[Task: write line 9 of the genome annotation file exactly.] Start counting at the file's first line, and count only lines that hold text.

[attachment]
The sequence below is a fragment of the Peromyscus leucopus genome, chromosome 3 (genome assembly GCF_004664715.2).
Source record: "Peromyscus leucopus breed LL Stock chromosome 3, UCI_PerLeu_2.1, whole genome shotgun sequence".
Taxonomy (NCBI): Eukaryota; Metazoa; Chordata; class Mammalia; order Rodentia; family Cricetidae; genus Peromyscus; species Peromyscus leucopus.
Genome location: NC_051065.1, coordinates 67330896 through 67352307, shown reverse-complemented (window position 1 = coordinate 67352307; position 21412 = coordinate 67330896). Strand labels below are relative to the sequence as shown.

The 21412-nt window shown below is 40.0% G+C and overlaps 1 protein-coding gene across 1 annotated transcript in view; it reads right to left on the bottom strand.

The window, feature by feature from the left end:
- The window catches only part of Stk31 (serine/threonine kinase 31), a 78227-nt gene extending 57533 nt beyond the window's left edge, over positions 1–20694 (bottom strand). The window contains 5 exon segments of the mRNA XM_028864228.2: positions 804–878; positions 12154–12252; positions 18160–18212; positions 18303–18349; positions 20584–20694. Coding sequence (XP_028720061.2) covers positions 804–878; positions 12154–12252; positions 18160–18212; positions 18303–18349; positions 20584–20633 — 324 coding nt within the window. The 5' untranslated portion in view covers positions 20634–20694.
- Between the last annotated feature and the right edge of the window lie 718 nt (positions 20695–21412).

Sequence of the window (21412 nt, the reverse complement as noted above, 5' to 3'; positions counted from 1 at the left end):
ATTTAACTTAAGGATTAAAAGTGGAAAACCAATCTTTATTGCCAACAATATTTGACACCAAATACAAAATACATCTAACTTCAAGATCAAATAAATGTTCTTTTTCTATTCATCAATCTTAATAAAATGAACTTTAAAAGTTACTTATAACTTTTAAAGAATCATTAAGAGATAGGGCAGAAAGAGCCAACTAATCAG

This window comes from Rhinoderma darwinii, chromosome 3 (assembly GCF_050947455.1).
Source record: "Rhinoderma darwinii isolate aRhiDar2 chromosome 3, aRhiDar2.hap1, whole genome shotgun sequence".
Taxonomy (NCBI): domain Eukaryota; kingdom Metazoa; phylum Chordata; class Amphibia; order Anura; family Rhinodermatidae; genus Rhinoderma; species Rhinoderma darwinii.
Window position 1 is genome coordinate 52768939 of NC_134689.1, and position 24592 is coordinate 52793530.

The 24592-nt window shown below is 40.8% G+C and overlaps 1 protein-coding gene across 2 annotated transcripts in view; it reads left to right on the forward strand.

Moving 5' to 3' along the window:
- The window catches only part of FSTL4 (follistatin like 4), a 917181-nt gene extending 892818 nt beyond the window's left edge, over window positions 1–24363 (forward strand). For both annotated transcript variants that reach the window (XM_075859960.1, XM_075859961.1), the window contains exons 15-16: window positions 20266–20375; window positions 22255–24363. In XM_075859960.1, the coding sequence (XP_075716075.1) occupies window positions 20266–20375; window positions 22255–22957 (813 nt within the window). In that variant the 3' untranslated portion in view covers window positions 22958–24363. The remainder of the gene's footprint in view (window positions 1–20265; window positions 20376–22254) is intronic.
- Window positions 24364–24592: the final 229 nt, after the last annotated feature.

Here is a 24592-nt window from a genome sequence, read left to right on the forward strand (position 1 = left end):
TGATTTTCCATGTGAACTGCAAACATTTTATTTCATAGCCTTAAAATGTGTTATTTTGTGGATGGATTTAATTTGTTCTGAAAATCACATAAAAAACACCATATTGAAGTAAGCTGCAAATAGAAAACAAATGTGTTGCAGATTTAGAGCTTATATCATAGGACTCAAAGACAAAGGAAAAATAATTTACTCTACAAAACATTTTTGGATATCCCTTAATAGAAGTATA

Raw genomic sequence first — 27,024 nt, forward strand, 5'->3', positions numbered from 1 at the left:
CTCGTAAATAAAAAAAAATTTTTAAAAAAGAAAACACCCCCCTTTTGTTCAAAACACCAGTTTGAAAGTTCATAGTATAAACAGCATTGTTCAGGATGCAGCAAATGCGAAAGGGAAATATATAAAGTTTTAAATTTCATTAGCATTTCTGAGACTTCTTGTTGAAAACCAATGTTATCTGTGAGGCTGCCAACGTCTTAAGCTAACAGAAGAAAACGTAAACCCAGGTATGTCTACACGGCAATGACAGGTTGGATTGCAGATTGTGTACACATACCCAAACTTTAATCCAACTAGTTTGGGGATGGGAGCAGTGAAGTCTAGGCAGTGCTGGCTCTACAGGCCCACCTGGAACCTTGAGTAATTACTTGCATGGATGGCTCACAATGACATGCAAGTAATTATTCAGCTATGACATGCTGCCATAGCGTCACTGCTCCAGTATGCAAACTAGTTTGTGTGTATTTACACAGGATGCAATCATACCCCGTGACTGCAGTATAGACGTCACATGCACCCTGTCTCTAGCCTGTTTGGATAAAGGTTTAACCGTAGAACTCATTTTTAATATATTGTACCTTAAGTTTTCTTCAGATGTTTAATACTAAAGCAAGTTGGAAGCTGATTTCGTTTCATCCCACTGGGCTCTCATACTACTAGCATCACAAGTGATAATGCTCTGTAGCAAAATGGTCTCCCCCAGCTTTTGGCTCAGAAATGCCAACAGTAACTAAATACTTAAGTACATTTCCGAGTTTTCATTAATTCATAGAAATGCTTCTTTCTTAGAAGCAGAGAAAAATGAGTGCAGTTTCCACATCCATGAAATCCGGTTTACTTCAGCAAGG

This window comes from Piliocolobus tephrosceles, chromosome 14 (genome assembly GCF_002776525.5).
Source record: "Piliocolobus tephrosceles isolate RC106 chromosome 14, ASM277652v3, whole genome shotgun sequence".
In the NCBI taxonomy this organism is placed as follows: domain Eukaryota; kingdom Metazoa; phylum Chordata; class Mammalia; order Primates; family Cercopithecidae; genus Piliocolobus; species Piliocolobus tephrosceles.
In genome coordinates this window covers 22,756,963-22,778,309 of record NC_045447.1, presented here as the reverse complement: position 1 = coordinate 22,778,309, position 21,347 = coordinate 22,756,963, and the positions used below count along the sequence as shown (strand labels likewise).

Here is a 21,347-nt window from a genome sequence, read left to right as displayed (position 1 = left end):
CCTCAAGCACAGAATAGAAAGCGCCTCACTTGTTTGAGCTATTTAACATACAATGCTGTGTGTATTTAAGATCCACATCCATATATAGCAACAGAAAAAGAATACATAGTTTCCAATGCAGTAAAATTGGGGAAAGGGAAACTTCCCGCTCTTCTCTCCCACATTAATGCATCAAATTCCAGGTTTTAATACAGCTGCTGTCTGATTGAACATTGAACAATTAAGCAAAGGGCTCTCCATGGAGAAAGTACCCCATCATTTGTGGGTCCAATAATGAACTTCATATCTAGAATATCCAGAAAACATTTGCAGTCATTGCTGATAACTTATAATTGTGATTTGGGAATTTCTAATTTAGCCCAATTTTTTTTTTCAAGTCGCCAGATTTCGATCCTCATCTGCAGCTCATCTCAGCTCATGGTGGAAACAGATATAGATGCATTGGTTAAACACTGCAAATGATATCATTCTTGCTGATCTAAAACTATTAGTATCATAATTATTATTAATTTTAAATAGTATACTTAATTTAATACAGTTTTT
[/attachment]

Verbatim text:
Sequence of the window (21412 nt, the reverse complement as noted above, 5' to 3'; positions counted from 1 at the left end):